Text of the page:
[This article was last updated on May 3, 2019]
Adding a couple of coloured components or accessories can really improve the look of your bike, particularly at this dingy time of year. We’re not suggesting you go all Timmy Mallett about it – less is often more – but consider these six easy ways to pimp up your bike.
Replacing old, worn out handlebar tape can make a big difference to your comfort and it’ll also make your bike look a whole lot neater and more appealing to ride – mechanics sometimes fit new tape to pro racers’ bikes to give them a little psychological boost (true!). Lizard Skins DSP (read review) is very grippy and it’s available in loads of different colours for £25.
If you’re on the wrong saddle, you’re not going to enjoy your cycling to the max – that’s obvious. You don’t have to spend a vast amount to get a good saddle, you just need to find one that’s the right shape for you.
Kapz offers all kinds of headset caps, including full colour custom designs so you can personalise your bike. This engraved Union Jack model might be pricy at £32.95, but it comes with red, silver and blue headset spacers.
Bottle cages can start to look shabby over time, especially after a few months of wet weather when grit can get in there and scratch away at the surface. The polyamide, carbon and glass fibre Deva bottle cage from Tacx is available in a bunch of colours to match your bike, priced at £12.99 each.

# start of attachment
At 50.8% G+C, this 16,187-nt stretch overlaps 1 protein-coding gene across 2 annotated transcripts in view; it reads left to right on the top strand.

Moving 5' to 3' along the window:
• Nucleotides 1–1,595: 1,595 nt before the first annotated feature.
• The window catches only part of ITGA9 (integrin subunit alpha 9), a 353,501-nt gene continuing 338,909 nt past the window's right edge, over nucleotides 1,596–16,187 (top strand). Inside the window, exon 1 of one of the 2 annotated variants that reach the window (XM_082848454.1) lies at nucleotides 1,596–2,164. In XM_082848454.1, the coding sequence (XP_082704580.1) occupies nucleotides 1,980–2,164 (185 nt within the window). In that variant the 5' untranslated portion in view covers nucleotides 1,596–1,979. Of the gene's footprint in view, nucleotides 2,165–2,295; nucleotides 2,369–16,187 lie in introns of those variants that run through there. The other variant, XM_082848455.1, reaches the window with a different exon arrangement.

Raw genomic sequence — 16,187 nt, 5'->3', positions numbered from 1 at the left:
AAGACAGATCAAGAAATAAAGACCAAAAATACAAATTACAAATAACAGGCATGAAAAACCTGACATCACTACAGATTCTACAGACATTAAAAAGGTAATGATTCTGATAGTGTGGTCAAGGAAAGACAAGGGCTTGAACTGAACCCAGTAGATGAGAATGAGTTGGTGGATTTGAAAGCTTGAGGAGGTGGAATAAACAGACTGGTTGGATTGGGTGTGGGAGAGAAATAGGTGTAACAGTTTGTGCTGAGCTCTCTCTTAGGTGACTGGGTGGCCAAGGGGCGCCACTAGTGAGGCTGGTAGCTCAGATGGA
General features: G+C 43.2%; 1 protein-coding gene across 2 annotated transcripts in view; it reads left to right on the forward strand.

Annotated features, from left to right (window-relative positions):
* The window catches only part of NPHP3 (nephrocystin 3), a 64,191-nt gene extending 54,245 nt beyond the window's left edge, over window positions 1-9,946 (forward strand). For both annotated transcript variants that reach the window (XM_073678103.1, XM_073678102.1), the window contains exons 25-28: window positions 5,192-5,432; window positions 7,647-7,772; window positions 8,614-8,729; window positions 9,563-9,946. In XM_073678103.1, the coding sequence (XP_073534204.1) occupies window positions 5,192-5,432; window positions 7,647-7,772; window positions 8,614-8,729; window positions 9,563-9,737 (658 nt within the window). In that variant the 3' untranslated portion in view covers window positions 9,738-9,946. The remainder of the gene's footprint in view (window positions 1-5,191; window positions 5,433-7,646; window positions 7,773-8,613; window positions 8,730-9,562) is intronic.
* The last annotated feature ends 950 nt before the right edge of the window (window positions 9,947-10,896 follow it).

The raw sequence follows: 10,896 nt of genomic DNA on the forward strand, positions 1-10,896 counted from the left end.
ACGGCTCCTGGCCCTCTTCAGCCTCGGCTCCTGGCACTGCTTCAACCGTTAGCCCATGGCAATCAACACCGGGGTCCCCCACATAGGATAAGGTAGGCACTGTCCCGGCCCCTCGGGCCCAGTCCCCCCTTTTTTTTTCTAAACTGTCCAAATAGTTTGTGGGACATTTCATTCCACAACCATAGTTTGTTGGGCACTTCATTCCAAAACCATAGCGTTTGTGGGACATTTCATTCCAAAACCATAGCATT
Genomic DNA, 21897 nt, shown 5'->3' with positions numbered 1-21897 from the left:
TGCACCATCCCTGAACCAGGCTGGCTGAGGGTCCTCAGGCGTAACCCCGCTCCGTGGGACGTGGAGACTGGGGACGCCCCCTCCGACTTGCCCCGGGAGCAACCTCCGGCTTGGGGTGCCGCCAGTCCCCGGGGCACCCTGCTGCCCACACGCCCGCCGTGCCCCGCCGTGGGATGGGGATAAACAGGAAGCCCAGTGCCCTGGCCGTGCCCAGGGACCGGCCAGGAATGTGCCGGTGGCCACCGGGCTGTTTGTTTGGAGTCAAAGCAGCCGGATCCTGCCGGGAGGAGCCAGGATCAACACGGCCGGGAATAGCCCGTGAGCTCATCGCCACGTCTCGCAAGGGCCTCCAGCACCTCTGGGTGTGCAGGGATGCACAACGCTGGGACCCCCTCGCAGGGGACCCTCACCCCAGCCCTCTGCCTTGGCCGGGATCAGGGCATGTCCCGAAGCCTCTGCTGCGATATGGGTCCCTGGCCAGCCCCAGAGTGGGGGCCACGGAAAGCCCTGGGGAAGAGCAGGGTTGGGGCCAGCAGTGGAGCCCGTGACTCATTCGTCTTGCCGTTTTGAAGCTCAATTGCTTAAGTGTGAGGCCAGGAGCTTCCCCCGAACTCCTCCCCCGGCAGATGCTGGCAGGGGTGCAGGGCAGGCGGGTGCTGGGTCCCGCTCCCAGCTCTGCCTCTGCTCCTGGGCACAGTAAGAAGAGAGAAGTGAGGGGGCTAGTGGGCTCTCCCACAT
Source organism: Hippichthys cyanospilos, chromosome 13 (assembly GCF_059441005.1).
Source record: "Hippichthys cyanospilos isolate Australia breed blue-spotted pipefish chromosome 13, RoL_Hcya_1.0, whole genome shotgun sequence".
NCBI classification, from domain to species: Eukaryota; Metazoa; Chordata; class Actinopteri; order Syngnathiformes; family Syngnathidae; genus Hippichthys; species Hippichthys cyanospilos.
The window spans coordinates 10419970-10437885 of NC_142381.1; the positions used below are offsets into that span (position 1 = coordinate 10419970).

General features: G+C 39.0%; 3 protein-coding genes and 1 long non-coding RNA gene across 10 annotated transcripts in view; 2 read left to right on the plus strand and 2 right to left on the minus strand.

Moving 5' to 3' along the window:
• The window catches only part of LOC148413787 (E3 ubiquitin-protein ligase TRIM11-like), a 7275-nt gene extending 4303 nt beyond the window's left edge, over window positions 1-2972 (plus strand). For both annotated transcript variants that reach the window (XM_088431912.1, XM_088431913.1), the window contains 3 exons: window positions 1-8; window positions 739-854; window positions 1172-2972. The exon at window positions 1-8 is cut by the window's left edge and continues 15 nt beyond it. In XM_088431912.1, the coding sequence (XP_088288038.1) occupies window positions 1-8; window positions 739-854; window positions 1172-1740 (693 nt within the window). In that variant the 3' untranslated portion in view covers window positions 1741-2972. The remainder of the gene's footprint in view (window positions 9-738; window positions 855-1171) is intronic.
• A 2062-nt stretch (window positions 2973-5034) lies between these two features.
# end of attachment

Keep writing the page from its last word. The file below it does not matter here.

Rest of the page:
Every bike computer comes with a mount in the box, but you can often get a better one aftermarket – or at least a better looking one. K-Edge’s mount for the Garmin Edge 1000 / 800 / 810 is CNC machined from 6061-T6 aluminium and allows you to position your computer centrally. It comes with a lifetime warranty and in red, blue and gunmetal, as well as boring old black.
Sometimes it’s cool to be understated, but if you want to bling up your bike you could try adding coloured parts like bolts, jockey wheels, and so on. Token even offers a Bling Box comprising a top cap and bolt for your headset, a down tube cable adjuster, a cassette lockring, and the like.
Mat has worked for loads of bike magazines over 20+ years, and been editor of 220 Triathlon and Cycling Plus. He's been road.cc technical editor for eight years, testing bikes, fettling the latest kit, and trying out the most up-to-the-minute clothing. We send him off around the world to get all the news from launches and shows too. He has won his category in Ironman UK 70.3 and finished on the podium in both marathons he has run. Mat is a Cambridge graduate who did a post-grad in magazine journalism, and he is a past winner of the Cycling Media Award for Specialist Online Writer.